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Van Bramer Calls for Protected Bike Lanes on 43rd Avenue in Sunnyside

4:49 PM EDT on April 13, 2017

City Council Majority Leader Jimmy Van Bramer, podium, speaking this morning alongside Flor Jimenez, left, whose husband Gelacio Reyes was killed biking on 43rd Avenue on April 1. Photo: David Meyer

After two crashes in ten days at the same Sunnyside intersection left one cyclist dead and another in critical condition, Council Member Jimmy Van Bramer is calling on DOT to take immediate action and install a protected bike lane on 43rd Avenue between Queens Boulevard and Roosevelt Avenue.

Van Bramer spoke this morning at the corner of 43rd Avenue and 39th Street alongside Flor Jimenez, whose husband Gelacio Reyes was killed by a drunk, unlicensed hit-and-run driver while biking home from Manhattan on April 1. Ten days later, a turning box truck driver critically injured cyclist David Nunez, 27, at the same location.

"This intersection, this street -- needs to be safe for every single New Yorker at every single moment of every single day," Van Bramer said. "Vision Zero is not working at this location."

The painted bike lane on 43rd Avenue is the primary eastbound connection for cyclists headed from the Queensboro Bridge and Long Island City to the protected bike lanes on Queens Boulevard. There's no official count, but it's likely that hundreds of people use the street during the p.m. rush.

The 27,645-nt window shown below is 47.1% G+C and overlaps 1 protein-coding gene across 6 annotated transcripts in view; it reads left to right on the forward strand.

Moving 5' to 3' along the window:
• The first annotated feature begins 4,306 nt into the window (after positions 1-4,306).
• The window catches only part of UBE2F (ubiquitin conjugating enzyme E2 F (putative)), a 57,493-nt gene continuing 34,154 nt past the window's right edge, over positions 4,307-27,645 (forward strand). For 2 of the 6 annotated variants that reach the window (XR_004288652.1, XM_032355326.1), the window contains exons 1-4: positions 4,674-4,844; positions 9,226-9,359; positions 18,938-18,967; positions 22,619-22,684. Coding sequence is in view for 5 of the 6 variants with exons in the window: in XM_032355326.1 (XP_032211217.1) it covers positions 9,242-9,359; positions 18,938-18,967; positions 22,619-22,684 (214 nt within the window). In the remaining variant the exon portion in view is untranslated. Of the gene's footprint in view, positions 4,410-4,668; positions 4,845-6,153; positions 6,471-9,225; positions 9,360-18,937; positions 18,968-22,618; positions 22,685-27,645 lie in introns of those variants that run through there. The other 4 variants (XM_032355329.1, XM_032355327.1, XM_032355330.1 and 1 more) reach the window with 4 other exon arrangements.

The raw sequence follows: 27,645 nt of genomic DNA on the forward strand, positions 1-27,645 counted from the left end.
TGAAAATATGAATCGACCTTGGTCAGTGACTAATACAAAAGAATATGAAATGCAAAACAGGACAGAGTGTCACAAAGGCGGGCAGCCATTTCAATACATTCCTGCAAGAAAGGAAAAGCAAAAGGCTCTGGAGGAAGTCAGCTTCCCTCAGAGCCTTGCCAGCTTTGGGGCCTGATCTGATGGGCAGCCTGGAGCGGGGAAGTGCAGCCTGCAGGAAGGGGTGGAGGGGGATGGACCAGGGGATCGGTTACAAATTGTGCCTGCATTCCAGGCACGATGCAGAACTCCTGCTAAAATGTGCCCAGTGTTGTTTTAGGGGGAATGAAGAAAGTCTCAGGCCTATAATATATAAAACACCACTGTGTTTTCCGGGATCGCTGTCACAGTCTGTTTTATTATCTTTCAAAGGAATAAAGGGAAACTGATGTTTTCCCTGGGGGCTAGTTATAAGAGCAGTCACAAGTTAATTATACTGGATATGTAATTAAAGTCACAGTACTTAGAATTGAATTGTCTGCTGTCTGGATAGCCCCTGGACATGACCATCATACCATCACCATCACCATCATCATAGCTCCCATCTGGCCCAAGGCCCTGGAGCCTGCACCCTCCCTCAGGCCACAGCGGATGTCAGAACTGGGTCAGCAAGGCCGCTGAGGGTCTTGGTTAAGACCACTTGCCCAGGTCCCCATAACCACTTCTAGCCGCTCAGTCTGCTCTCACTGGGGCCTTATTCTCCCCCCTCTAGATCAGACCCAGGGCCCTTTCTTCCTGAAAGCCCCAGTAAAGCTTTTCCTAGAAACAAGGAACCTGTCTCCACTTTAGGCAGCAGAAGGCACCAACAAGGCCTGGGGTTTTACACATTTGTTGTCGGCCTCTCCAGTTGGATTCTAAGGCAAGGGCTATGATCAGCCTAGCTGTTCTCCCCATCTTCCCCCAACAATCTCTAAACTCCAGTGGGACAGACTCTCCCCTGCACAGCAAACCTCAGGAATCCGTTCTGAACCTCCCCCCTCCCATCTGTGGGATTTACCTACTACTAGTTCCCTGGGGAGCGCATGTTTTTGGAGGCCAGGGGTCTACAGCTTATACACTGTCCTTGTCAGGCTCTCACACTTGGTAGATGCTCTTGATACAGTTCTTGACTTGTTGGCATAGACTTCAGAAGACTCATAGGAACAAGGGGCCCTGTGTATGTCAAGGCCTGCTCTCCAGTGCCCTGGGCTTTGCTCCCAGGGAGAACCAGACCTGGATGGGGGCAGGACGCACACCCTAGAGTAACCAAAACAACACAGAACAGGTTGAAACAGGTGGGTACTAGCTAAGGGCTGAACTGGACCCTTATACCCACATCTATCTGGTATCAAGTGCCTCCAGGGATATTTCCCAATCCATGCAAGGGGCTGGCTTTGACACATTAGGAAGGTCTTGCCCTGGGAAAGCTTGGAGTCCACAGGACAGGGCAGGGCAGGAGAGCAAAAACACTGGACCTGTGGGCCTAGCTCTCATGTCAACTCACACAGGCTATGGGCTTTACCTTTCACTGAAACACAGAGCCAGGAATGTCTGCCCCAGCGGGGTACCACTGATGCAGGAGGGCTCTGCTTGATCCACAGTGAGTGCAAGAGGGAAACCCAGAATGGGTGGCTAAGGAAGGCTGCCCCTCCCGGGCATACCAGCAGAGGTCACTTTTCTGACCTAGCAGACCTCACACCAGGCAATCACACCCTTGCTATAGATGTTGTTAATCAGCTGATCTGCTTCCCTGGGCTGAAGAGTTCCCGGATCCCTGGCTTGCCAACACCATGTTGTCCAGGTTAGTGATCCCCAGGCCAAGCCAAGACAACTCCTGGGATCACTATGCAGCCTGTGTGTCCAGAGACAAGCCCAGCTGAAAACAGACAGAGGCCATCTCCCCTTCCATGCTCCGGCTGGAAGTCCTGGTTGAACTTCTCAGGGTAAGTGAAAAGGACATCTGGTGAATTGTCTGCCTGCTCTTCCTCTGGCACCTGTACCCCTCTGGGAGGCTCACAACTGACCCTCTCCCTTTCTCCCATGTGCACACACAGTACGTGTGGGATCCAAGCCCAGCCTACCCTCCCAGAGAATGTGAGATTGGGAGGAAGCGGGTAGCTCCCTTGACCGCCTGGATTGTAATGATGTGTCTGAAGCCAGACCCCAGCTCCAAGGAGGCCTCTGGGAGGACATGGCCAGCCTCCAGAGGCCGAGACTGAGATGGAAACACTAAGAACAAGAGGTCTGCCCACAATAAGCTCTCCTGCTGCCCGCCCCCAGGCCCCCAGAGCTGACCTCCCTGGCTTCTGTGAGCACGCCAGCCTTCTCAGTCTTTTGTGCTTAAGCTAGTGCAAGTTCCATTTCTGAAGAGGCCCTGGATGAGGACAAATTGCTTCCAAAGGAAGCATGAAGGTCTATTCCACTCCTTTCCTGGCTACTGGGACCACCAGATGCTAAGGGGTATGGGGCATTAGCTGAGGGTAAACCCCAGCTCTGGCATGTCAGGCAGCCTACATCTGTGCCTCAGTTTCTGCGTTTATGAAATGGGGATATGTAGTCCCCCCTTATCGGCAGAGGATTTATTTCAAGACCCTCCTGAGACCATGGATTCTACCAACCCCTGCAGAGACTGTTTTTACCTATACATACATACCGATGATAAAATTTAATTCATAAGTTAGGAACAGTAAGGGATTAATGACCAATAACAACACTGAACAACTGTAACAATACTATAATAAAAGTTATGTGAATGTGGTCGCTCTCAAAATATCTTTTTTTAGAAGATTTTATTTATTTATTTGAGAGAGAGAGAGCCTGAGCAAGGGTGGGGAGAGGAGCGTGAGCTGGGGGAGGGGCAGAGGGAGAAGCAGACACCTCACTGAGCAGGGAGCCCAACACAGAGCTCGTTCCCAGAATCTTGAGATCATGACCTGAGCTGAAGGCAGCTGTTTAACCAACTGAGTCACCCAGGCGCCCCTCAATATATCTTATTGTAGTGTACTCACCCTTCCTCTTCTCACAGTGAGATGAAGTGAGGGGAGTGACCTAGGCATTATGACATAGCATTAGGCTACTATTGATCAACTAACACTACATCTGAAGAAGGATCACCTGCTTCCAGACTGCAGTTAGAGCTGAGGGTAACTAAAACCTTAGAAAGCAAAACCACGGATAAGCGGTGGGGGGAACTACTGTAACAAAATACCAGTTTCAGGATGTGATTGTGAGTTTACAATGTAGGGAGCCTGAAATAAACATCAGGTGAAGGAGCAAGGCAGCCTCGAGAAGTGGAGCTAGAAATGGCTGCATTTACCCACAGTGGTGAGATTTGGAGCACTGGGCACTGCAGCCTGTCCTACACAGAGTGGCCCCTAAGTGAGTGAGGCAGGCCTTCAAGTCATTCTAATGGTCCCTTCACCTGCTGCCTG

Intersection of 43rd Avenue and 39th Street in Sunnyside, where Gelacio Reyes was killed by a hit-and-run driver while riding his bike home from work. Image: Google Maps
Intersection of 43rd Avenue and 39th Street in Sunnyside, where Gelacio Reyes was killed by a hit-and-run driver while riding his bike home from work. Image: Google Maps
The intersection of 43rd Avenue and 39th Street in Sunnyside, where a drunk driver struck and killed Gelacio Reyes as he biked home from work in April. Image: Google Maps

Van Bramer said DOT should take "immediate" action to study "not if, but how" a protected bike lane can be installed on the corridor. He also called for leading pedestrian intervals at the intersection where Reyes and Nunez were struck, which is just feet away from the district's largest senior center.

"We live in a culture where cyclists like Gelacio, and like David, and pedestrians, are invisible to motorists," said Peter Beadle, Jimenez's lawyer. "People cannot be invisible. These are lives."

Van Bramer wants safety fixes as soon as possible. DOT sometimes spends years to get community board votes in favor of its safety projects, but Queens Community Board 2 chair Denise Keehan-Smith endorsed Van Bramer's proposal today, saying protected bike lanes on 43rd Avenue are "necessary."

"[This intersection] has to be made safer right away," Van Bramer said. "We can't wait months [or] years for this to change."

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